Having just finished my Hong Kong photos, I am already onto my next trip. My wife and I had been planning something big in celebration of her finishing grad school. So here we are back in Asia. This time, we have decided to do something different. We are learning Japanese in Sapporo, Japan. That’s where we could get beer, ramen, and desserts.

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Hong Kong’s Stanley

If there ever was a nice tourist trap, I think Stanley in Hong Kong would count. This tiny little area on the hilly south side of Hong Kong Island is a magnet for tourists and locals alike. The famed Stanley Market attracts travellers looking for the quintessential Hong Kong souvenir. The waterfront attracts locals looking to enjoy some southern exposure on a sunny January afternoon. Expats love to travel here for a feel of something back home they might miss. This is Stanley.

stanley market on google maps


Over a half dozen trips to Hong Kong and I hadn’t been back to Stanley since 1988 when I was just wee pre-teen lad. My only memory of Stanley was getting this cheap little fuzzy caterpillar toy that would move around almost magically via strings attached to my hands. It was a long windy bus ride on the upper deck. Riding along all the tight turns along the rocky edge of Hong Kong Island is an experience on its own.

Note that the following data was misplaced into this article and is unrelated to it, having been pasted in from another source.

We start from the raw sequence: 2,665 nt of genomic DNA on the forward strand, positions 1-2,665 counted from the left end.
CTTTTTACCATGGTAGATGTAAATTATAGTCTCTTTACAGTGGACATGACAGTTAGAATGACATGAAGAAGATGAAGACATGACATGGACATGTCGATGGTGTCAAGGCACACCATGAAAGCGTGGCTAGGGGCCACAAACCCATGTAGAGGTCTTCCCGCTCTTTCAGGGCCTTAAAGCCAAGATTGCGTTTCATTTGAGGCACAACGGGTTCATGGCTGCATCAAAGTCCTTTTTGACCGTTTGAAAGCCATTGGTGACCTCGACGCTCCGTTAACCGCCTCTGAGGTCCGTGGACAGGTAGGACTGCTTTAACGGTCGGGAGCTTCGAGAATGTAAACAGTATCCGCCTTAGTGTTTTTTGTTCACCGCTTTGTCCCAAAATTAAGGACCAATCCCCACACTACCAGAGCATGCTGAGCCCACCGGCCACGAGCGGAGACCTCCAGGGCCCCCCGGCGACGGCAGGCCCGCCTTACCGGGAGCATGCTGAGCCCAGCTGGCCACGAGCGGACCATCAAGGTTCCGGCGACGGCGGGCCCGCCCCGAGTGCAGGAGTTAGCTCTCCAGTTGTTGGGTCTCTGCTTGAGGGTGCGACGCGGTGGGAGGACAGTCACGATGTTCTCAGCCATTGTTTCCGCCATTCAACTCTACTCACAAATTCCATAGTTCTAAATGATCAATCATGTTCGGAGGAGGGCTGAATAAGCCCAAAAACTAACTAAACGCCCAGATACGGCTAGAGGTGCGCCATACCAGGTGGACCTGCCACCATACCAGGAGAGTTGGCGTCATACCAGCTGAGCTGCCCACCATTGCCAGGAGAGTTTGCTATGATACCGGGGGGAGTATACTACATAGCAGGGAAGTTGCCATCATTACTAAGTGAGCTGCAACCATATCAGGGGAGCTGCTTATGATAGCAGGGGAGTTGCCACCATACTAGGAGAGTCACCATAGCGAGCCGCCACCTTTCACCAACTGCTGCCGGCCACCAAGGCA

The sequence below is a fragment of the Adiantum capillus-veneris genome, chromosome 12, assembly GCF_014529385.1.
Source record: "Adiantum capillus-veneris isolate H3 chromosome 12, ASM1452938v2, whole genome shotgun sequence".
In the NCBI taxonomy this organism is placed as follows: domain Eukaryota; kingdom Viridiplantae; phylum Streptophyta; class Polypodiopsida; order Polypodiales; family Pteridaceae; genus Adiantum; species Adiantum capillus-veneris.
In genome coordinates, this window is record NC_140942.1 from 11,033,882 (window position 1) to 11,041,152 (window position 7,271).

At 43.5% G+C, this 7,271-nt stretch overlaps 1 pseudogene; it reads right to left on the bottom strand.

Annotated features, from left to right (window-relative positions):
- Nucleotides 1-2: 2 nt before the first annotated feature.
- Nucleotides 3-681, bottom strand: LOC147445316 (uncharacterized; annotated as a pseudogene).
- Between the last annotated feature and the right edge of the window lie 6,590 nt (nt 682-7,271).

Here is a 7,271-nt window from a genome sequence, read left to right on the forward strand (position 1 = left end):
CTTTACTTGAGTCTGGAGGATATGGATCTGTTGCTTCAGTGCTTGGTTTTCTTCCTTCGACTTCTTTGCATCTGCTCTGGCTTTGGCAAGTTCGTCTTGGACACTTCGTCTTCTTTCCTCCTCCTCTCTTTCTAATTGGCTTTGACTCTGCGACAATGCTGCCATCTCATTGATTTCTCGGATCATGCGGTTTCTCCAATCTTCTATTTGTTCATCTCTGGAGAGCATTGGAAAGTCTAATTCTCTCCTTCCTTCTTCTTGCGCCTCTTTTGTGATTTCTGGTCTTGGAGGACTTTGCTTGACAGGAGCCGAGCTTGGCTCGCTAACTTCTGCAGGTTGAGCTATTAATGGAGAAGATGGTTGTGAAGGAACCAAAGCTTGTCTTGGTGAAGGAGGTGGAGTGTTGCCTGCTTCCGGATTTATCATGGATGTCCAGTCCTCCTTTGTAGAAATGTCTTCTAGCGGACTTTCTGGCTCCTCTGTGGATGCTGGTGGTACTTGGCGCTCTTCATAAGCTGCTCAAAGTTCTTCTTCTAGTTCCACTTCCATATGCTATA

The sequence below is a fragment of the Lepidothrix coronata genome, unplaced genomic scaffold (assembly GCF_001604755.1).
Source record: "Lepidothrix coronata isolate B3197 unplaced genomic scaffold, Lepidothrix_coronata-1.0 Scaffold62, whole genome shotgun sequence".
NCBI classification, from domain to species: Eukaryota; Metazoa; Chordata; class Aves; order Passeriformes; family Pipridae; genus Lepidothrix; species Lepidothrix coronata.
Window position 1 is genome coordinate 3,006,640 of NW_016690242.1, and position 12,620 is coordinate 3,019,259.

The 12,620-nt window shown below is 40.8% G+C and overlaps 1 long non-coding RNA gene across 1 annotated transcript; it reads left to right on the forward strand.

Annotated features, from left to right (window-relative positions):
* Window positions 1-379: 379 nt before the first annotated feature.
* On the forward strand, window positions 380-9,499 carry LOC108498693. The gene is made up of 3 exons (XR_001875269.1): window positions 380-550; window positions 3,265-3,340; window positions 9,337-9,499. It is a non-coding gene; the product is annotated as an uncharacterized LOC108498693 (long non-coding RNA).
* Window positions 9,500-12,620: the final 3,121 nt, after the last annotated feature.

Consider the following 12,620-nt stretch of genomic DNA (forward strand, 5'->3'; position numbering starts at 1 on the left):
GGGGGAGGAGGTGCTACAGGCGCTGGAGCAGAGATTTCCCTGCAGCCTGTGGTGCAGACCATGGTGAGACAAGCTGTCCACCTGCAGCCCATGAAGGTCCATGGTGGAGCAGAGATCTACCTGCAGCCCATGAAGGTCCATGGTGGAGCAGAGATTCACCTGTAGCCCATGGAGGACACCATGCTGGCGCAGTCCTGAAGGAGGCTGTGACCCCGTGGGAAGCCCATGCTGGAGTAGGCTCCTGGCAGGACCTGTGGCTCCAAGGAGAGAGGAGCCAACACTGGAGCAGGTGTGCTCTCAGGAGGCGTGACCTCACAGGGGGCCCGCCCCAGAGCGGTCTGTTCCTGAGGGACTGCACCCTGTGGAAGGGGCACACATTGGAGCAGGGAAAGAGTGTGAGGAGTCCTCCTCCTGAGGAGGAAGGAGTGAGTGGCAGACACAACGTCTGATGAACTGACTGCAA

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Mayor’s Council Updated Regional Transportation Vision

Here’s the highlights of the Metro Vancouver Mayor’s Council vision of regional transportation. This updated vision was prompted by Premier Christy Clark’s insistence on sending transit funding issues to a referendum in the Fall 2014.



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Hong Kong’s Yuen Long

Chinese calligraphy in Ching Shu Hin house in Yuen Long

Yuen Long is a large district in the northwest section of the territory. It was one of the largest town centres in the New Territories outside of the urban core of Kowloon and Hong Kong Island. I had been meaning to visit this part of Hong Kong on many occasions. I actually got there this time with my sister, parents, and mother-in-law in tow.

First off, you should know about the special day pass for the Yuen Long and Tuen Mun areas of Hong Kong. This pass is not very well advertised on the MTR website. There are only two stations from which you can buy such passes – Nam Cheong and Mei Foo. The pass allows for unlimited travel on the West Rail, the Yuen Long/Tuen Mun LRT, and MTR-run buses in the area.

Tuen Mun – Nam Cheong Day Pass

This was also the first time I ever rode the West Rail. This line was the last of all the Hong Kong rail lines for me to travel upon. I could finally check it off my list.